If the eyes are truly the windows of the soul, we need not be afraid of the dark.
At the top of the stairs I hesitate in what we call morning, but it’s dark like the night and I do not wish to plummet into the day. So I wait. Soon – though still wrapped in a shroud of drowsiness and perhaps a hint of sadness – the way forward dimly reveals itself, for my eyes have adjusted.
But my soul, afraid of falling closes itself tight, and attempting to turn back from the first small step toward the unexpected and unwanted finds the way back a wall pressing tight, intruding upon my precarious foothold. I freeze, terrified.
It doesn’t need to be this way; we can learn to wait in the dark. Keeping our souls open in the scarcely lit places of life allows the deepest parts of our being to expand. With courage and a little patience we begin to perceive glimmers hope and fortitude where once there was only fear, pain and anger. The way forward is always there, but can only be seen by those who are brave enough to wait.
The open soul forgives, and in the way forward you’ll discover healing.
So wait, let your soul stare into the darkness, and be one of the few who can step into the unknown. It’s a glorious thing to be wide awake and at peace when the sun comes over the horizon.
As far as I know there is only one way to have a perfect Christmas. Every expectation has to be jammed together into a space so small that it cannot sustain human life, drowned, and encased in glass. We call these places snowglobes. They are pretty, quaint, and while sometimes expensive they hold no real value other than to demonstrate to guests your distain for dusting.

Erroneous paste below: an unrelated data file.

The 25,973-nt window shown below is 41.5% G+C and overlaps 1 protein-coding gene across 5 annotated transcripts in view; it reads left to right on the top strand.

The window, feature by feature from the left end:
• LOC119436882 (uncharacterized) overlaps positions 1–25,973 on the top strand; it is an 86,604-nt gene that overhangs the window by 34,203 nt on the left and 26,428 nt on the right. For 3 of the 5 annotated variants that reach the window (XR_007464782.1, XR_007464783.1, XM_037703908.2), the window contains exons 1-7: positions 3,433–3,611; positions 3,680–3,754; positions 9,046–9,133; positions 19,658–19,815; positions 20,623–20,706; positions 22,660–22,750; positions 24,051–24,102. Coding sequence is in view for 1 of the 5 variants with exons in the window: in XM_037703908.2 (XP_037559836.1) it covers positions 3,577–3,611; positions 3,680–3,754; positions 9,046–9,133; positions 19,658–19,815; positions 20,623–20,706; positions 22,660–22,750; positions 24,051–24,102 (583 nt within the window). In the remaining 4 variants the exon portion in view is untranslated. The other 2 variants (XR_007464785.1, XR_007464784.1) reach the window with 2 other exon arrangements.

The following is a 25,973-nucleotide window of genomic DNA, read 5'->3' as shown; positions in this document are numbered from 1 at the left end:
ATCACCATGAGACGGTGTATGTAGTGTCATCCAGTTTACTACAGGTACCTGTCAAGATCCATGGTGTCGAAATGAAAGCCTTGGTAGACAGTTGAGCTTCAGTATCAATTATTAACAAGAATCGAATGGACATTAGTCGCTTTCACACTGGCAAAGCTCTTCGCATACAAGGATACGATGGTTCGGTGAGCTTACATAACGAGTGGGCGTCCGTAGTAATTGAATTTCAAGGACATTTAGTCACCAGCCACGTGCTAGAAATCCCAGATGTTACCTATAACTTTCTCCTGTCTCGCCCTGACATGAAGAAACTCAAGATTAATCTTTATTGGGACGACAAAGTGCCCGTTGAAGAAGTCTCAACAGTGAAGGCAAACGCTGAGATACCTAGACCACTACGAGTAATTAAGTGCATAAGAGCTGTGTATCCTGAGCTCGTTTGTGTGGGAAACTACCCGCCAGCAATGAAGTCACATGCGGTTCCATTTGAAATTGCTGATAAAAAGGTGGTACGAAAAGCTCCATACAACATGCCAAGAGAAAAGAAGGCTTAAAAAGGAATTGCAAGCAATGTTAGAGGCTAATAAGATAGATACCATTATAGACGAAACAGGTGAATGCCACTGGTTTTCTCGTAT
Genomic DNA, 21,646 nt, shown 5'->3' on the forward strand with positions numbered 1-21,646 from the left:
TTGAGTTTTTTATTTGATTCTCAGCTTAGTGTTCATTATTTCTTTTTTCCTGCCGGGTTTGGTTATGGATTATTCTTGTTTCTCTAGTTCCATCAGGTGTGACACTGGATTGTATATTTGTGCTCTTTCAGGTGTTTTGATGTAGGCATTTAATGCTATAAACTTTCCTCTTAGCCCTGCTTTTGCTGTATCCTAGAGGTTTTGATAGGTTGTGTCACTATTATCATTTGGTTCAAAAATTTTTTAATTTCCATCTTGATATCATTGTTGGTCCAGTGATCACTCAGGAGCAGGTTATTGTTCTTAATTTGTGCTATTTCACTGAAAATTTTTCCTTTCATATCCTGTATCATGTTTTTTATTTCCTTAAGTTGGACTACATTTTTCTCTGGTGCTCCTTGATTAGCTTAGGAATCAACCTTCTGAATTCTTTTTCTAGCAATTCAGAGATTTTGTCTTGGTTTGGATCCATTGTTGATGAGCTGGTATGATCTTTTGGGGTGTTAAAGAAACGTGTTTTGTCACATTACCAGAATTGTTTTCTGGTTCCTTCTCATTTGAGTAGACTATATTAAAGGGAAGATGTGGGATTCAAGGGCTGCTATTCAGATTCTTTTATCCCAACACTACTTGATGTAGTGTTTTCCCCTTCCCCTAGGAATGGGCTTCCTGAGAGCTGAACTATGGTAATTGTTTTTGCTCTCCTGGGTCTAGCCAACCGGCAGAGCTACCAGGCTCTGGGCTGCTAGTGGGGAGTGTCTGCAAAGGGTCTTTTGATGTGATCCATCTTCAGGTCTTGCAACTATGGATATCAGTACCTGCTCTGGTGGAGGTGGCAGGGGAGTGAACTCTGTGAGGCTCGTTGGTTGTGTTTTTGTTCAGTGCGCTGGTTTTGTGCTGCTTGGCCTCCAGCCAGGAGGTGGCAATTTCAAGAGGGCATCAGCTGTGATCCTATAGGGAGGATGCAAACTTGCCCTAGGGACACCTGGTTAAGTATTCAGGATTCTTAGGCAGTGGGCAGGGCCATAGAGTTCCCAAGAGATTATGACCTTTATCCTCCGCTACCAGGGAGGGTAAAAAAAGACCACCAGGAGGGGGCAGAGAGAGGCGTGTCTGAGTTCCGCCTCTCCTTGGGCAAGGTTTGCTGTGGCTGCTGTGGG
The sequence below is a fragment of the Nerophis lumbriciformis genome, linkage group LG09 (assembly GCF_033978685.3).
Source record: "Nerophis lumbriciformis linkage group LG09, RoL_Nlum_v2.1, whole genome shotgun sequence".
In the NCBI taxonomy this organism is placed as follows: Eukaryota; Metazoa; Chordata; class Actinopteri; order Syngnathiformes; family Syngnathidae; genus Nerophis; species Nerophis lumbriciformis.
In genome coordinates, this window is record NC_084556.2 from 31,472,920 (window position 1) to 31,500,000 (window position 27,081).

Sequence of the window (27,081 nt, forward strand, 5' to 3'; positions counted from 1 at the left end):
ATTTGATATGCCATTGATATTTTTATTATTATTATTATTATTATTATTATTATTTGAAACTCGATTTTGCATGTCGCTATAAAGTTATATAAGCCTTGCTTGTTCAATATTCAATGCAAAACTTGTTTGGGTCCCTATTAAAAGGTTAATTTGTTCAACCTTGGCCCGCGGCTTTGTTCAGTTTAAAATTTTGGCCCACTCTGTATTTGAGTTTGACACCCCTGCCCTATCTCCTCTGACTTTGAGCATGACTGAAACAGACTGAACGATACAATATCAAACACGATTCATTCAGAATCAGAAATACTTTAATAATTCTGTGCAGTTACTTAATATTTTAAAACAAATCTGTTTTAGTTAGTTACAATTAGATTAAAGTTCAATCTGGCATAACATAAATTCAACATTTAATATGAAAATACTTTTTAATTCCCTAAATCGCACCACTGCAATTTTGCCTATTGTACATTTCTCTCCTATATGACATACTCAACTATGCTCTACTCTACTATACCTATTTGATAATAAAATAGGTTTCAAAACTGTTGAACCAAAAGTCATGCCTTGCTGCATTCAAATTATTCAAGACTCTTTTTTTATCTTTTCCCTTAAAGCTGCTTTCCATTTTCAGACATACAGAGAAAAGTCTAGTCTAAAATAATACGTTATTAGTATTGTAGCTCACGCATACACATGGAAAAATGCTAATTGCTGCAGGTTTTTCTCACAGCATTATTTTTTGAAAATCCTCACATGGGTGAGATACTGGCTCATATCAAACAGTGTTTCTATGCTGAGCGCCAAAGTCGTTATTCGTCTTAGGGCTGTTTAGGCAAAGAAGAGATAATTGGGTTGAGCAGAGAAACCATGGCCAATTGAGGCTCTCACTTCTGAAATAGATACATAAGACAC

In a snowglobe you can have a church service on Christmas Eve, go carolling, live in a warm cottage, and drink apple cider beside a perfectly decorated tree that guards an unholy amount of colourfully wrapped presents. Sometimes there is enough room for a well behaved family sitting down for a lovely turkey dinner.
What there isn’t room for is imperfection.
Nobody in a snowglobe is too busy. I’ve never seen one that contains a mall stuffed with anxious, bewildered husbands or screaming toddlers. Its styrofoam snowflakes never settle gently upon the collars of the homeless and estranged.
How nice, for those who live in a tempered glass bubble.
Somebody give me a hammer.
You can also purchase snowglobes that contain little baby Jesus. They are sublime. They don’t smell like manure, contain despots who murder infants, or have poor blue-collar families becoming refugees. Sometimes you can wind them up and they’ll sing a lullaby to a porcelain child who doesn’t breathe or cry. Look inside and you’ll find that the Virgin Mary found childbirth to be an inspirational event and Joseph – tasked with providing for his family – wasn’t at all embarrassed to tuck the newborn into a feeding trough.
On the other hand, for me the actual Christmas Story is filled with wonder precisely because it stinks. It fills me with hope that God might look down from heaven trying to find some way to connect with his children, see nothing but a manger filled with poverty and desperation, and say,”Perfect. I’m on my way.”
One of Jesus’ nicknames was Emmanuel, which means “God With Us.” No fragile glass barrier separating the holy from the common, or the sacred from the profane. Just a God who will go to lengths we can’t begin to comprehend in order to save us from ourselves.
My prayer is that Jesus will show himself to you this Christmas even if (especially if?) you have very little room for him, and what isn’t cluttered has a peculiar, barn-like odour.
And should you prefer the snowglobe version, I’ll try to be there for you when life gets clumsy.